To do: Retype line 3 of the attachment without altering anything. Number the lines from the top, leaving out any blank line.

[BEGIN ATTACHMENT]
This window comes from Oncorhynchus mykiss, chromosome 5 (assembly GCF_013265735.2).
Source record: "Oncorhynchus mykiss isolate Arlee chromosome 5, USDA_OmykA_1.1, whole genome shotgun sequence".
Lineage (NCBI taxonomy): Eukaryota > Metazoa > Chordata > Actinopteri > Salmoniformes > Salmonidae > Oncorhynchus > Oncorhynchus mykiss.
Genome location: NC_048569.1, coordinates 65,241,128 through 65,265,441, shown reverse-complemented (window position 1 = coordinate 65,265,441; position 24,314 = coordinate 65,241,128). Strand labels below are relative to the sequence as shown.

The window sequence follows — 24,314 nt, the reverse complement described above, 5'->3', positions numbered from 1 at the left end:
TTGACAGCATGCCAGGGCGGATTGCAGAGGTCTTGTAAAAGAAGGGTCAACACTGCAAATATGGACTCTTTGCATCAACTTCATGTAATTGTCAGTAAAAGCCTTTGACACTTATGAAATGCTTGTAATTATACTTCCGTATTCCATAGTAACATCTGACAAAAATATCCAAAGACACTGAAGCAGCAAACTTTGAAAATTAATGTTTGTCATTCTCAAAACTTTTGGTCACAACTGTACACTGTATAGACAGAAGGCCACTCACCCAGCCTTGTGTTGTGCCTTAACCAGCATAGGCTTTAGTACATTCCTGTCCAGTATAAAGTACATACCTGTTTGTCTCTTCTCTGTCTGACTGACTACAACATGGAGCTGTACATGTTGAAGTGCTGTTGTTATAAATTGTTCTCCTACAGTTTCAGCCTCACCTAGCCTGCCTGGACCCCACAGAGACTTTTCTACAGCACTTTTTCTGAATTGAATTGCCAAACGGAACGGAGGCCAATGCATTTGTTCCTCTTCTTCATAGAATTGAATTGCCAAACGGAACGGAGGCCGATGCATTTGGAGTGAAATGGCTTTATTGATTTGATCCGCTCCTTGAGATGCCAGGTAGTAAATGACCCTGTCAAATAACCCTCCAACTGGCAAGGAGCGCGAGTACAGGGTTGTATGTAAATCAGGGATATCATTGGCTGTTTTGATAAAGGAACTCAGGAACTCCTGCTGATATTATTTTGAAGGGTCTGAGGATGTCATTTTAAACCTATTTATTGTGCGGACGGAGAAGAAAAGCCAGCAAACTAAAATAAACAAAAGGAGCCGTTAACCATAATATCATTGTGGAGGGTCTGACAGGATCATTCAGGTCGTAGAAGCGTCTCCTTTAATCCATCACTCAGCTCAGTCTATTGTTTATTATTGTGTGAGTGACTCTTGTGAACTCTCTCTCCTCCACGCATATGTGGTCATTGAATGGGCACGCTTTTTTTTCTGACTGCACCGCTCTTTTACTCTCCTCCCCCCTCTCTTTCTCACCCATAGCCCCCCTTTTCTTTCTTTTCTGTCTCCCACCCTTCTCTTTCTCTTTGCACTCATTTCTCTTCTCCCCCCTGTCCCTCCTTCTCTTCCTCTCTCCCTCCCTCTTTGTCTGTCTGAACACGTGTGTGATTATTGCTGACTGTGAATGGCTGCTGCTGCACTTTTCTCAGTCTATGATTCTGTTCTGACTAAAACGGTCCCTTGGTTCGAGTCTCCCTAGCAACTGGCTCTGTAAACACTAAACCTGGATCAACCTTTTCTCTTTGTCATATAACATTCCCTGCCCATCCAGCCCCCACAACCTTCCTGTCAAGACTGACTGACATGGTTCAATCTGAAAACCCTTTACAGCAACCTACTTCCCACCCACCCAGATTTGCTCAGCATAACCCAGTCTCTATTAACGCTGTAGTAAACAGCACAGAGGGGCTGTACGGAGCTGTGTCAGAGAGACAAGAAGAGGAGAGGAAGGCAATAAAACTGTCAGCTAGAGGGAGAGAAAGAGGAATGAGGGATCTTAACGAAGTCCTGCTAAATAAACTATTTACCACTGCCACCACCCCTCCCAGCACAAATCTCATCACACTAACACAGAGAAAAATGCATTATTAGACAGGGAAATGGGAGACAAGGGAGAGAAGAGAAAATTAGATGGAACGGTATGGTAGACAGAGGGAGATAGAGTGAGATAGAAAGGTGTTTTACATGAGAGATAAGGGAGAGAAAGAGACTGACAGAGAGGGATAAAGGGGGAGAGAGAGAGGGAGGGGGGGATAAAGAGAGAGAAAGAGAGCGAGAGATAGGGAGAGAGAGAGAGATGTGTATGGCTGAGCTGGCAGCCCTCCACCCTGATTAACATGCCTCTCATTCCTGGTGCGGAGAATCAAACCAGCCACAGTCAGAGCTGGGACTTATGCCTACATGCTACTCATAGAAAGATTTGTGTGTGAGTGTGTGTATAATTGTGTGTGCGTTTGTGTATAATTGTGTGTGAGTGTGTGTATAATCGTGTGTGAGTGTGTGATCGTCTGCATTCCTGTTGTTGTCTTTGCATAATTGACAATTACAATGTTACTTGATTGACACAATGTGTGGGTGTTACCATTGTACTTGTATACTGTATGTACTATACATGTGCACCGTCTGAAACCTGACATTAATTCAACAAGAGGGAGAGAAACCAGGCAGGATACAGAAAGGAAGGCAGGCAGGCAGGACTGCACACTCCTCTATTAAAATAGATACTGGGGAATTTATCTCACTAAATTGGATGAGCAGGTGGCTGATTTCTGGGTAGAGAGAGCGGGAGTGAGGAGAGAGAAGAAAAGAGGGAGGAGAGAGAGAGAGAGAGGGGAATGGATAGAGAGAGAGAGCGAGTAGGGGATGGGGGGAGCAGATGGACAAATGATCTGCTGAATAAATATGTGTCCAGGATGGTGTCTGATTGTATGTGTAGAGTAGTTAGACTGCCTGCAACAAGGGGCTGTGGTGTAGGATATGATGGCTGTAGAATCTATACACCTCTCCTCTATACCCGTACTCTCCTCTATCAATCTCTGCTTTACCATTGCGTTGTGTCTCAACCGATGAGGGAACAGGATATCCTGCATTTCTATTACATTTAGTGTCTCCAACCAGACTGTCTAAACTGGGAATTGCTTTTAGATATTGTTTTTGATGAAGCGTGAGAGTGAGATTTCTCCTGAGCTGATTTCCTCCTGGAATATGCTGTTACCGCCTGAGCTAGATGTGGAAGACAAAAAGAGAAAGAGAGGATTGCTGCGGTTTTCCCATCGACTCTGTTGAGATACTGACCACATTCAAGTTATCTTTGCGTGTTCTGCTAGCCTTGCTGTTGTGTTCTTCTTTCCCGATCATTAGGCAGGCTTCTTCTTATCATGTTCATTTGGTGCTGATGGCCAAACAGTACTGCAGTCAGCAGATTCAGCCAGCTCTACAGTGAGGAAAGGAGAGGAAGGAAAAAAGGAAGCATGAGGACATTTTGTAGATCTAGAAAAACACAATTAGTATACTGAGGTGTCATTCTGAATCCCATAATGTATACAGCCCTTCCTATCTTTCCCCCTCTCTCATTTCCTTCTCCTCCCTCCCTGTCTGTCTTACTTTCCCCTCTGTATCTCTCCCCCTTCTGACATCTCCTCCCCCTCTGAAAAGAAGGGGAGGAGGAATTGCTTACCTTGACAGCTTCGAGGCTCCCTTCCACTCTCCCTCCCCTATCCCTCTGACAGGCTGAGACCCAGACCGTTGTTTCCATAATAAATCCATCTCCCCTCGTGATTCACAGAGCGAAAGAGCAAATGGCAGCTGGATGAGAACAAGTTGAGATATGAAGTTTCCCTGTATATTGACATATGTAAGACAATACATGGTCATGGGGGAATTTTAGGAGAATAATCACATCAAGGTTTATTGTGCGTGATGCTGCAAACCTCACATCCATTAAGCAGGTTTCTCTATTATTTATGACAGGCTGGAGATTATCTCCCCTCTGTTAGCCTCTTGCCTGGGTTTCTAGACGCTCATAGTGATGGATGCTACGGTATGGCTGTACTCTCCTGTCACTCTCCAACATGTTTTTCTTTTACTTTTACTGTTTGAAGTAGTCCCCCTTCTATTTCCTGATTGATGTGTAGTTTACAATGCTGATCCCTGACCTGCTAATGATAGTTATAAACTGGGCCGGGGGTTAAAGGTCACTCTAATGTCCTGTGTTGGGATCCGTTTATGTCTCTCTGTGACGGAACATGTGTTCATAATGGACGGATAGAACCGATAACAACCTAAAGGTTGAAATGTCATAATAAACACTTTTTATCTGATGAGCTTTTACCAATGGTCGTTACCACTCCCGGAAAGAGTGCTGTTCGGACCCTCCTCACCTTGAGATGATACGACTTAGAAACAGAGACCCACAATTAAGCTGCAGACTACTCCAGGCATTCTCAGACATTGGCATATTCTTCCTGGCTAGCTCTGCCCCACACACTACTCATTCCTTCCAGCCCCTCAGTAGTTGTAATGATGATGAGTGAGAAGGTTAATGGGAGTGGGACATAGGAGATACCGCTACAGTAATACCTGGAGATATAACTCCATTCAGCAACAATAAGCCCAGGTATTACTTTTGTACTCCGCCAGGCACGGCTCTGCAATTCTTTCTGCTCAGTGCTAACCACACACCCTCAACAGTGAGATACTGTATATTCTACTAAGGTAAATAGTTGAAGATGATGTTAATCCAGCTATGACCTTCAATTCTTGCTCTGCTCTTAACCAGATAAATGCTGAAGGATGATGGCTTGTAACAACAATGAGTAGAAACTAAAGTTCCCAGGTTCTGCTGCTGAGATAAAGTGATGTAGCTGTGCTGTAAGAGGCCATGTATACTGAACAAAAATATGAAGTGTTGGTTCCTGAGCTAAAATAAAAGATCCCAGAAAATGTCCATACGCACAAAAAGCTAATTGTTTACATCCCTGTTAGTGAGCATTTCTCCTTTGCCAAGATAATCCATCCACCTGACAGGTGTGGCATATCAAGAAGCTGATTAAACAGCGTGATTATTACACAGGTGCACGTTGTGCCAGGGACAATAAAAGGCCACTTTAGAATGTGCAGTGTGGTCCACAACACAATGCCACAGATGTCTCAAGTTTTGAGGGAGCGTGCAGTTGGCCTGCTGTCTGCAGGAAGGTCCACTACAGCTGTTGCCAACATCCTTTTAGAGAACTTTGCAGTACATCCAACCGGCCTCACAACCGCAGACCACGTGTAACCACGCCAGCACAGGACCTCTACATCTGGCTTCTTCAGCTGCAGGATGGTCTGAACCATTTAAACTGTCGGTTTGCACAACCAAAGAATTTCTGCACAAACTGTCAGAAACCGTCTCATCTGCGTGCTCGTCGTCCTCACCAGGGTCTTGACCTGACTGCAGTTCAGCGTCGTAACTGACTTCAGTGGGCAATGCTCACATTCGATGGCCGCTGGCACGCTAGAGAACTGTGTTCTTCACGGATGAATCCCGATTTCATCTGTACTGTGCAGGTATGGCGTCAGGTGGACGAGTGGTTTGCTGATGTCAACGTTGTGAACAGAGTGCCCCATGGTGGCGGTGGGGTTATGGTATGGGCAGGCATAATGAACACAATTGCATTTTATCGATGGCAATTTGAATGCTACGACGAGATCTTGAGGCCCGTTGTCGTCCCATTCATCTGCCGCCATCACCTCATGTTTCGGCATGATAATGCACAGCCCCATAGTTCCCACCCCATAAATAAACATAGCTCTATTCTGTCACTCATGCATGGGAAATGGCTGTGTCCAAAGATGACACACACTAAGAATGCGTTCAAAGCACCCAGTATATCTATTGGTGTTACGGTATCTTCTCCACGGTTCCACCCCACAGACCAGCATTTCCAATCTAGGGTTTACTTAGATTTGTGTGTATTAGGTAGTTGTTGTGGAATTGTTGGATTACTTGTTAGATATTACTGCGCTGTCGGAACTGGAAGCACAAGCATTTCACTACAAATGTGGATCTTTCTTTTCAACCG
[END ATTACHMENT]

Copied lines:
Lineage (NCBI taxonomy): Eukaryota > Metazoa > Chordata > Actinopteri > Salmoniformes > Salmonidae > Oncorhynchus > Oncorhynchus mykiss.